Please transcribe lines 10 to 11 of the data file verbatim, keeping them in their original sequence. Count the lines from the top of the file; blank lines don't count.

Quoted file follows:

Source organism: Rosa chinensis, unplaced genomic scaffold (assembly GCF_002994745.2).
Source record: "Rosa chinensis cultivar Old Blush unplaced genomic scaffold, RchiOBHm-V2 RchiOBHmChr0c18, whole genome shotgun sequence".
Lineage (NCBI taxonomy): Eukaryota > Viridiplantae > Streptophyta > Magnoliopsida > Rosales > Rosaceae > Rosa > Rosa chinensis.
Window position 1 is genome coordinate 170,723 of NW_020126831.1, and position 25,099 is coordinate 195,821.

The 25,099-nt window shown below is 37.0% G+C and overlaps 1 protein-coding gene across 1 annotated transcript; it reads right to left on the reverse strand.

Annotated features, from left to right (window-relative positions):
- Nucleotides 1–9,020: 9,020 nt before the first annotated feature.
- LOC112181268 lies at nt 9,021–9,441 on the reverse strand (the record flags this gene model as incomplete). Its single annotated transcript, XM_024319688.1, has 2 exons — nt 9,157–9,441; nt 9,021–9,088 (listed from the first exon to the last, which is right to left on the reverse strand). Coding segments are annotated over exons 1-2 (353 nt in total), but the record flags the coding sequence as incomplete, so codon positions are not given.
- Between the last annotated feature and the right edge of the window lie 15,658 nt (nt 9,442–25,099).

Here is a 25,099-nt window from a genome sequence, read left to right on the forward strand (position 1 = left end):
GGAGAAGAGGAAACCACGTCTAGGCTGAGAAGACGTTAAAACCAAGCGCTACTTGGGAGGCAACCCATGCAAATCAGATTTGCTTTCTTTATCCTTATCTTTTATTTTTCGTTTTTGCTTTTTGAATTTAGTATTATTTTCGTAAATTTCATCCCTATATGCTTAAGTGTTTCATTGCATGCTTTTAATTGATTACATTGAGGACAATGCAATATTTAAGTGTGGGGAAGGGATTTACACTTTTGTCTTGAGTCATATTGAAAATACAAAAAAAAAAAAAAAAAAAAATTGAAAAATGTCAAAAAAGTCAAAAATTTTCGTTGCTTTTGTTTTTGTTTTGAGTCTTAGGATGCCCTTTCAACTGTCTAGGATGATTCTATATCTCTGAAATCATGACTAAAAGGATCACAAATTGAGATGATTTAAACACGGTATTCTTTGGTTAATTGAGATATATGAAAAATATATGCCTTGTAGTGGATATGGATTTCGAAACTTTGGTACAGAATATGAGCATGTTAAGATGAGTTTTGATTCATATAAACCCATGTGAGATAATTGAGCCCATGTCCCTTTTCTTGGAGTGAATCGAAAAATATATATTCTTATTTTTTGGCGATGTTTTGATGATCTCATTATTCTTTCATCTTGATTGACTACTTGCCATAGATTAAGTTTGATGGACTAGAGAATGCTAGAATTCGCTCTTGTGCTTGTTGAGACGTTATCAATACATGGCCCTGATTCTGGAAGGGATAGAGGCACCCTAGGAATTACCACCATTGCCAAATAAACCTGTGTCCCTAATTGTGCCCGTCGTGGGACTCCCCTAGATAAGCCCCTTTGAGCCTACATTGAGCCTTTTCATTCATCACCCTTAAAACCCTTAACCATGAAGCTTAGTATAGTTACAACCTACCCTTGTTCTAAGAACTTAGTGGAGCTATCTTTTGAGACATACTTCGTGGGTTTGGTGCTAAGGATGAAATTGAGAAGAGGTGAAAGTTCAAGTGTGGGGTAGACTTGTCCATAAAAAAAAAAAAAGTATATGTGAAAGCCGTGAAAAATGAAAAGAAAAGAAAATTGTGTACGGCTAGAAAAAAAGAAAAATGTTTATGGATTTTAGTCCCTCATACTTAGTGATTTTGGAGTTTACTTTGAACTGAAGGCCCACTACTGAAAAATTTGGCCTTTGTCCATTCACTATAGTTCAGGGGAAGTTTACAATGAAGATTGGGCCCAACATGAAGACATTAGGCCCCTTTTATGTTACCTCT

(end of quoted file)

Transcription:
Here is a 25,099-nt window from a genome sequence, read left to right on the forward strand (position 1 = left end):
GGAGAAGAGGAAACCACGTCTAGGCTGAGAAGACGTTAAAACCAAGCGCTACTTGGGAGGCAACCCATGCAAATCAGATTTGCTTTCTTTATCCTTATCTTTTATTTTTCGTTTTTGCTTTTTGAATTTAGTATTATTTTCGTAAATTTCATCCCTATATGCTTAAGTGTTTCATTGCATGCTTTTAATTGATTACATTGAGGACAATGCAATATTTAAGTGTGGGGAAGGGATTTACACTTTTGTCTTGAGTCATATTGAAAATACAAAAAAAAAAAAAAAAAAAAATTGAAAAATGTCAAAAAAGTCAAAAATTTTCGTTGCTTTTGTTTTTGTTTTGAGTCTTAGGATGCCCTTTCAACTGTCTAGGATGATTCTATATCTCTGAAATCATGACTAAAAGGATCACAAATTGAGATGATTTAAACACGGTATTCTTTGGTTAATTGAGATATATGAAAAATATATGCCTTGTAGTGGATATGGATTTCGAAACTTTGGTACAGAATATGAGCATGTTAAGATGAGTTTTGATTCATATAAACCCATGTGAGATAATTGAGCCCATGTCCCTTTTCTTGGAGTGAATCGAAAAATATATATTCTTATTTTTTGGCGATGTTTTGATGATCTCATTATTCTTTCATCTTGATTGACTACTTGCCATAGATTAAGTTTGATGGACTAGAGAATGCTAGAATTCGCTCTTGTGCTTGTTGAGACGTTATCAATACATGGCCCTGATTCTGGAAGGGATAGAGGCACCCTAGGAATTACCACCATTGCCAAATAAACCTGTGTCCCTAATTGTGCCCGTCGTGGGACTCCCCTAGATAAGCCCCTTTGAGCCTACATTGAGCCTTTTCATTCATCACCCTTAAAACCCTTAACCATGAAGCTTAGTATAGTTACAACCTACCCTTGTTCTAAGAACTTAGTGGAGCTATCTTTTGAGACATACTTCGTGGGTTTGGTGCTAAGGATGAAATTGAGAAGAGGTGAAAGTTCAAGTGTGGGGTAGACTTGTCCATAAAAAAAAAAAAAGTATATGTGAAAGCCGTGAAAAATGAAAAGAAAAGAAAATTGTGTACGGCTAGAAAAAAAGAAAAATGTTTATGGATTTTAGTCCCTCATACTTAGTGATTTTGGAGTTTACTTTGAACTGAAGGCCCACTACTGAAAAATTTGGCCTTTGTCCATTCACTATAGTTCAGGGGAAGTTTACAATGAAGATTGGGCCCAACATGAAGACATTAGGCCCCTTTTATGTTACCTCT